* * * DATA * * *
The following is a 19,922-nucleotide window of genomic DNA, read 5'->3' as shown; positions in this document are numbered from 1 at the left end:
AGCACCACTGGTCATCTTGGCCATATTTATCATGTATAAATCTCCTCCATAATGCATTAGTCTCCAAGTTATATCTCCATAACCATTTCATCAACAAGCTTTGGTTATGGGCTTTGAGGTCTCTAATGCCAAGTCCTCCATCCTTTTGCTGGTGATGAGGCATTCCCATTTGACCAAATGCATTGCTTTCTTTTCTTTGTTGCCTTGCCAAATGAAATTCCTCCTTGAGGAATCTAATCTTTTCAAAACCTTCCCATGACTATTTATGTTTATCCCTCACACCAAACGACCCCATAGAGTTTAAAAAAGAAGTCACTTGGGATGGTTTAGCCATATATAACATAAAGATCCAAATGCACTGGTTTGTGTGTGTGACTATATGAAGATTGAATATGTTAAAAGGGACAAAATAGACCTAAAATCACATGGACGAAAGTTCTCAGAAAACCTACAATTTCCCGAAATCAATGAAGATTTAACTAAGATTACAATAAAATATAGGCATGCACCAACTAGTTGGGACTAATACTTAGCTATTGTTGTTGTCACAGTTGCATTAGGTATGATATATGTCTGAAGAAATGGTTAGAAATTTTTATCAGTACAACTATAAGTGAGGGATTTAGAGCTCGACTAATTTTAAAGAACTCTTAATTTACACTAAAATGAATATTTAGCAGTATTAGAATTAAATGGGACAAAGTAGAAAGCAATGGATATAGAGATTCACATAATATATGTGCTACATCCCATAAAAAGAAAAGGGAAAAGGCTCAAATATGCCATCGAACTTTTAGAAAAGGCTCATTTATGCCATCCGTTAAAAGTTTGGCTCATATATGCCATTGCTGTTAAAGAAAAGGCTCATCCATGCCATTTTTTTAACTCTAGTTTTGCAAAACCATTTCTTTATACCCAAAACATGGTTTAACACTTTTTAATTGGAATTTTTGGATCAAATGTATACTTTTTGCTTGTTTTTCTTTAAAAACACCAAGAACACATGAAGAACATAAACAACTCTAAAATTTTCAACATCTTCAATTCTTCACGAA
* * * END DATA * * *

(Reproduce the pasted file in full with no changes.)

The following is a 19,922-nucleotide window of genomic DNA, read 5'->3' as shown; positions in this document are numbered from 1 at the left end:
AGCACCACTGGTCATCTTGGCCATATTTATCATGTATAAATCTCCTCCATAATGCATTAGTCTCCAAGTTATATCTCCATAACCATTTCATCAACAAGCTTTGGTTATGGGCTTTGAGGTCTCTAATGCCAAGTCCTCCATCCTTTTGCTGGTGATGAGGCATTCCCATTTGACCAAATGCATTGCTTTCTTTTCTTTGTTGCCTTGCCAAATGAAATTCCTCCTTGAGGAATCTAATCTTTTCAAAACCTTCCCATGACTATTTATGTTTATCCCTCACACCAAACGACCCCATAGAGTTTAAAAAAGAAGTCACTTGGGATGGTTTAGCCATATATAACATAAAGATCCAAATGCACTGGTTTGTGTGTGTGACTATATGAAGATTGAATATGTTAAAAGGGACAAAATAGACCTAAAATCACATGGACGAAAGTTCTCAGAAAACCTACAATTTCCCGAAATCAATGAAGATTTAACTAAGATTACAATAAAATATAGGCATGCACCAACTAGTTGGGACTAATACTTAGCTATTGTTGTTGTCACAGTTGCATTAGGTATGATATATGTCTGAAGAAATGGTTAGAAATTTTTATCAGTACAACTATAAGTGAGGGATTTAGAGCTCGACTAATTTTAAAGAACTCTTAATTTACACTAAAATGAATATTTAGCAGTATTAGAATTAAATGGGACAAAGTAGAAAGCAATGGATATAGAGATTCACATAATATATGTGCTACATCCCATAAAAAGAAAAGGGAAAAGGCTCAAATATGCCATCGAACTTTTAGAAAAGGCTCATTTATGCCATCCGTTAAAAGTTTGGCTCATATATGCCATTGCTGTTAAAGAAAAGGCTCATCCATGCCATTTTTTTAACTCTAGTTTTGCAAAACCATTTCTTTATACCCAAAACATGGTTTAACACTTTTTAATTGGAATTTTTGGATCAAATGTATACTTTTTGCTTGTTTTTCTTTAAAAACACCAAGAACACATGAAGAACATAAACAACTCTAAAATTTTCAACATCTTCAATTCTTCACGAA